And that is where encrypted email comes in. To protect your organization from cyber attacks and data loss, whether we're talking about incoming emails or outgoing ones.

What Type of Email Encryption Works Best to Secure Messages?

We've already explained that email can be encrypted in transit, at rest, or both (end-to-end encryption). So which of these is the best for your organization to protect against a data breach?

Most popular email systems such as Gmail, YahooMail! and Microsoft Outlook use Transport Layer Security (TLS). And this is good as it helps the message remain secure when traveling from the sender's computer to the recipient's mail server and their computer.

Where the usefulness of TLS ends, however, is "at the ends". While TLS ensures secure email delivery and protects specifically against "Man-in-the-Middle attacks (MitM), it doesn't secure emails if only one party uses TLS and the other doesn't, nor when the email is on the mail server.

This is the domain of encryption at rest and a lot of platforms, such as Google, for instance, encrypt data on their servers (at rest) and that way protect your data from getting stolen.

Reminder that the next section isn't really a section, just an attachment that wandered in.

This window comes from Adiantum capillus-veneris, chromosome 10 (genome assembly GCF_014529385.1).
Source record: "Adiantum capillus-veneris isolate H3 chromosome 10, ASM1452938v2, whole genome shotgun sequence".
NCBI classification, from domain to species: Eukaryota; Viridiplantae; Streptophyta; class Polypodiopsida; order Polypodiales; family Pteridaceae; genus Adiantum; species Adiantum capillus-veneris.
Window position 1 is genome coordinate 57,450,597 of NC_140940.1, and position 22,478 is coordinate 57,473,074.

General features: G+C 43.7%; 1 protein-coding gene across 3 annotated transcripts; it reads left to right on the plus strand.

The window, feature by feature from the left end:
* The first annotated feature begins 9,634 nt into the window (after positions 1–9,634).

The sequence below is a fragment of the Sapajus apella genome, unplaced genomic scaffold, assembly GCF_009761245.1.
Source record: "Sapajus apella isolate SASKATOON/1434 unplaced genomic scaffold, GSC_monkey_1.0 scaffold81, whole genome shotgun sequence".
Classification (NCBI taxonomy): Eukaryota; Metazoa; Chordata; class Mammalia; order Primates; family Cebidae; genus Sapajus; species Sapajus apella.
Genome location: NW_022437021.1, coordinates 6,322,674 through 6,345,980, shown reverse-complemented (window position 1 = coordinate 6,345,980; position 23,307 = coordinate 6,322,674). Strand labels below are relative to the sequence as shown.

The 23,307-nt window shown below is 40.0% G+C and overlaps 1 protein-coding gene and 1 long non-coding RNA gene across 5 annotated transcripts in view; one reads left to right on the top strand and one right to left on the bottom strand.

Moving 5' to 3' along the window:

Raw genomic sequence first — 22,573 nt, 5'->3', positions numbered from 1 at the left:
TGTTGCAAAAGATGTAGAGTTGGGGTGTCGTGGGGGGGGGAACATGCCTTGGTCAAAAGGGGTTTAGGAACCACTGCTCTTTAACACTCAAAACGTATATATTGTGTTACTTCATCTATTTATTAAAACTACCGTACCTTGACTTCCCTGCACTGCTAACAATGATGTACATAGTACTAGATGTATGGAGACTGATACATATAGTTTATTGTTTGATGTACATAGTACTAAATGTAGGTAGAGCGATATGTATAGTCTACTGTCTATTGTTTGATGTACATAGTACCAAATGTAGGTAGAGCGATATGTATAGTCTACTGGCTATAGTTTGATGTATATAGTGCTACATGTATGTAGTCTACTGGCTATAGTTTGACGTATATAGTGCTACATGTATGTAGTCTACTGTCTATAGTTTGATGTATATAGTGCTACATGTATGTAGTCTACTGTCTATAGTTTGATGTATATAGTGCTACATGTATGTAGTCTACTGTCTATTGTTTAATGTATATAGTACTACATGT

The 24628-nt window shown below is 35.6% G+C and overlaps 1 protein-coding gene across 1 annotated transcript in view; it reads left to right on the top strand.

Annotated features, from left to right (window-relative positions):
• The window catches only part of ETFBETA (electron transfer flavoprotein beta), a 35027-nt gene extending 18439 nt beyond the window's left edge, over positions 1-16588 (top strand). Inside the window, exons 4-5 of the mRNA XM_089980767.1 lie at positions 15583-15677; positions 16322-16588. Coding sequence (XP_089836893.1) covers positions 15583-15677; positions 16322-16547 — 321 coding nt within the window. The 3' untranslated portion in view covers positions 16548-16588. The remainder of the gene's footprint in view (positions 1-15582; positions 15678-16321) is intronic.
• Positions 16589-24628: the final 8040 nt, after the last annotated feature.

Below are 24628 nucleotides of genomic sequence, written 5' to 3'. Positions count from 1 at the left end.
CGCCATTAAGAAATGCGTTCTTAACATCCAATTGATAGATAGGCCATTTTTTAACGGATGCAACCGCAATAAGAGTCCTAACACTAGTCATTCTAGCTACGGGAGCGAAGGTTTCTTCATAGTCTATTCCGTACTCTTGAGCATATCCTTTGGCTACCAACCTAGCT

However, there's a problem with this type of encryption as well. The server and the company that owns it has the keys to your encrypted messages and can decrypt them at any time. And if they can, be sure that a hacker can as well.

So, if neither email in transit nor email at rest can give you the security that your data needs needs, what kind of encryption solution can?

End-to-end encryption, such as PGP and S/MIME, secure your existing email on your device using a public/private key infrastructure that we explained before. This means that no one, including the email platform whose servers you're using can decrypt and read your email data.

Conclusion

Large organizations need email encryption to protect data just as, if not more than individuals and smaller organizations. However, finding a good email enterprise solution that will fully address the varied needs of an enterprise for enhanced protection is not an easy task.

PGP encryption, in particular, can be difficult for regular users to set up and use.

It requires you to install a PGP software on your device, then use that software to generate a key, back up the key, create a revocation certificate, before you can actually use it to encrypt emails.

Learn here how to set up and use PGP.

Luckily, with CTemplar you don't have to use a third-party software to encrypt email. Instead, your privacy and security are already guaranteed with the OpenPGP encryption standard on the client-side, while the messages are encrypted using RSA 4096-bit keys, which is the highest in the industry.

Only you have access to your data as not even CTemplar can read your messages thanks to our strict zero-data access and non-data retention policy.

Sign up today for CTemplar and secure your email data.